But things were moving fast and by October that year production had begun on a pilot run of five episodes based in Kent, with Suzi Perry ensconced as the skyrunner whilst newsreader Dermot Murnaghan helmed events back in the studio. Although the essential Treasure Hunt format remained intact, some changes had been made. Nick Heyland and David Bodycombe explain:

In the new shows we decided to lose the “adjudicator” role (Wincey Willis in the original series). With Dermot in the presenter’s role and trying out new GPS and mapping technology another ‘presenter’ was unnecessary. – NH

Another reason for dropping “Wincey” was that there was much less time (45 minutes of game clock). If you listen to the show, you’ll find it hard to pick up on more than five seconds of dead air. – DB

We also decided to make the ending more dramatic by putting the fourth and fifth (final) clue in the same vicinity. By not having to get back into the helicopter it made the last few minutes of the programme extremely dramatic as Suzi would make a mad dash to the last clue location. – NH

The resources the contestants had access to in the studio were updated. The encyclopaedia CD-ROM is a boon because you can use a much larger breadth of knowledge without having 25 clunking great books on the shelves to search through. CD-ROMs work better than books because word searches will take you to what you want even if it doesn’t happen to be in a book’s index. And in composing the clues, you can use a much more lateral approach (such as the River Camel example, see below). – DB

In addition we made sure that unravelling the clues was easier to follow from your armchair at home. We divided the clue into three parts (the direction, location, and specific hiding spot) and would highlight each area of the clue as it was solved for the viewer at home. We also made sure the clues were not too difficult! – NH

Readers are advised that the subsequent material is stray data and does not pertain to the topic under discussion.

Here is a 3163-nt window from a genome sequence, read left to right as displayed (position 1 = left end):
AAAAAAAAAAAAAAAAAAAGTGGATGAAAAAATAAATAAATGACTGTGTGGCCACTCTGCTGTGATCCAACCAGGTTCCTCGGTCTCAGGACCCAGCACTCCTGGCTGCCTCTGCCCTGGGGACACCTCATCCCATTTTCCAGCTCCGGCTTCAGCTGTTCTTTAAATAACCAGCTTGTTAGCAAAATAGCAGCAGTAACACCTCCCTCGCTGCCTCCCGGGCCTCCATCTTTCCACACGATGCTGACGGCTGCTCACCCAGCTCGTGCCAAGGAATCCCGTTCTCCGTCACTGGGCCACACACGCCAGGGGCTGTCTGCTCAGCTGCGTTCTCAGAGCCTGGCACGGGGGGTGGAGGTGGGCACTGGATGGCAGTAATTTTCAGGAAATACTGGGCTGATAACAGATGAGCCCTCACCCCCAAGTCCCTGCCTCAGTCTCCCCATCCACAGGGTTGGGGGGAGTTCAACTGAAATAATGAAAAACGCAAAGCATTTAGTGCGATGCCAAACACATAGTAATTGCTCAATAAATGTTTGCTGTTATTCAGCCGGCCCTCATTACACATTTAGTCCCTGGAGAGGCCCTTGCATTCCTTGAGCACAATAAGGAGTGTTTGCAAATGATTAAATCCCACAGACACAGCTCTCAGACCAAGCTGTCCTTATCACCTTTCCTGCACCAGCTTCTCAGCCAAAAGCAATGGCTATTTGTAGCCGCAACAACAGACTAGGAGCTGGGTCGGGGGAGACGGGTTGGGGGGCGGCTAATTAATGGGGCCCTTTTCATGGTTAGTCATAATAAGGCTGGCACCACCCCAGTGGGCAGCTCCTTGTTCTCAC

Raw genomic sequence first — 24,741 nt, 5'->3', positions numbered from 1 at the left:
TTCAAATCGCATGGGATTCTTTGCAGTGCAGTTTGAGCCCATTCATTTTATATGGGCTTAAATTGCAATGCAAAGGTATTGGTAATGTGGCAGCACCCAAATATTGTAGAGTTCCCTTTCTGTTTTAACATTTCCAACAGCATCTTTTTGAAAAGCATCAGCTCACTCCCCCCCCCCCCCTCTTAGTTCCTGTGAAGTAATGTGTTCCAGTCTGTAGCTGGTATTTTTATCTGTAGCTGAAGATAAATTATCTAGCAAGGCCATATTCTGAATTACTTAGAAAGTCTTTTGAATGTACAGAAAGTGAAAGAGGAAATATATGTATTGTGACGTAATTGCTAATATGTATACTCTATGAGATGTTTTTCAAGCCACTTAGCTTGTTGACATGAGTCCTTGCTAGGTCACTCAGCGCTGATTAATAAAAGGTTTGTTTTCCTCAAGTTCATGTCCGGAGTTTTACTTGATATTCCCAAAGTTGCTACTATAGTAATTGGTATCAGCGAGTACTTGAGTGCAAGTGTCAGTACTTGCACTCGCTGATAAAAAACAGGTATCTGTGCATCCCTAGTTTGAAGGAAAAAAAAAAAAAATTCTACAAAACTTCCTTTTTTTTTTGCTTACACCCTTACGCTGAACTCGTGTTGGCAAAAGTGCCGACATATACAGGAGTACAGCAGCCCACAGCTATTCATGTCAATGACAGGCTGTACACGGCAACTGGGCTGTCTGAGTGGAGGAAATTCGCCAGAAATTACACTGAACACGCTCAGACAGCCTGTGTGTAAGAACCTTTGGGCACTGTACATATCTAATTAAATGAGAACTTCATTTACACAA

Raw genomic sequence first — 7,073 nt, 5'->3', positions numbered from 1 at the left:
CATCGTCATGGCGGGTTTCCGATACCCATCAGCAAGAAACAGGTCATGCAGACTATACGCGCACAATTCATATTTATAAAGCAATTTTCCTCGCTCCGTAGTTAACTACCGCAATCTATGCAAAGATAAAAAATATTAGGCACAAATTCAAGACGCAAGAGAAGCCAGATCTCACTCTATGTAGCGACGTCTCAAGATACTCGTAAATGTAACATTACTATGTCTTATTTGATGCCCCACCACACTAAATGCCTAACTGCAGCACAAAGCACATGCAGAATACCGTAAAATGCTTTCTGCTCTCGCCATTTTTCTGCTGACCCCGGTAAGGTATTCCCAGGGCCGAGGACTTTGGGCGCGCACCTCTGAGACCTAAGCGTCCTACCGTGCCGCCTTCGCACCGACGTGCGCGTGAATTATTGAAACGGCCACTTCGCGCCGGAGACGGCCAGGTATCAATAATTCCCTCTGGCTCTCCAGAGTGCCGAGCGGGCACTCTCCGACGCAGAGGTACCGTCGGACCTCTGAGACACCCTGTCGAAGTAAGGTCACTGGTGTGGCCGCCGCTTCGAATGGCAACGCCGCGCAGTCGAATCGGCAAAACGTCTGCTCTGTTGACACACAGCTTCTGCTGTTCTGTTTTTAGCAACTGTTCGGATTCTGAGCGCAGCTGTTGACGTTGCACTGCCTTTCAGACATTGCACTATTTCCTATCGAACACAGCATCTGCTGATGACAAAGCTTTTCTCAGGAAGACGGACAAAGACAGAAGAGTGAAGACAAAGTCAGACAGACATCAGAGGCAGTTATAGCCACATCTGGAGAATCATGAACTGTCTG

In many ways, it would have been tempting to have gone further with the changes – maybe allow the contestants to search the internet, even put pictures of Suzi up on the screen behind them. That they modernised the show as much as they did is fairly brave, although I did think that we could have gone a bit further on the Bond-esque set elements like they did with the original series. – DB

The new series of Treasure Hunt debuted on BBC2 on Monday 16 December, 2002. While some sections of the press sought to put a negative interpretation on its ratings (the first show garnered 2.4 million viewers, less than Treasure Hunt had achieved over a decade earlier on Channel 4 in a primetime slot) the BBC were pleased enough with the show’s performance to request a second series to run in the new year.

Watching from home was recent Cambridge graduate Michael Hall who had fond memories of the original ’80s series: “I used to love the whole idea of the show. I had no idea about solving the clues at that age, but I regularly jumped up and down on the sofa as the time ticked down”. He felt equally enthusiastic about this new run: “I loved the episodes shown in Kent, and shared some of my thoughts with the people at the Interceptor forum. I said I now felt I could answer the clues, and that I’d always wanted to be a contestant, so someone suggested I emailed Chatsworth. I got a reply back from Hester Davies saying that she’d contact me if another series was made.”

Before that there were to be more changes as Treasure Hunt departed mainland Britain and took Suzi Perry overseas.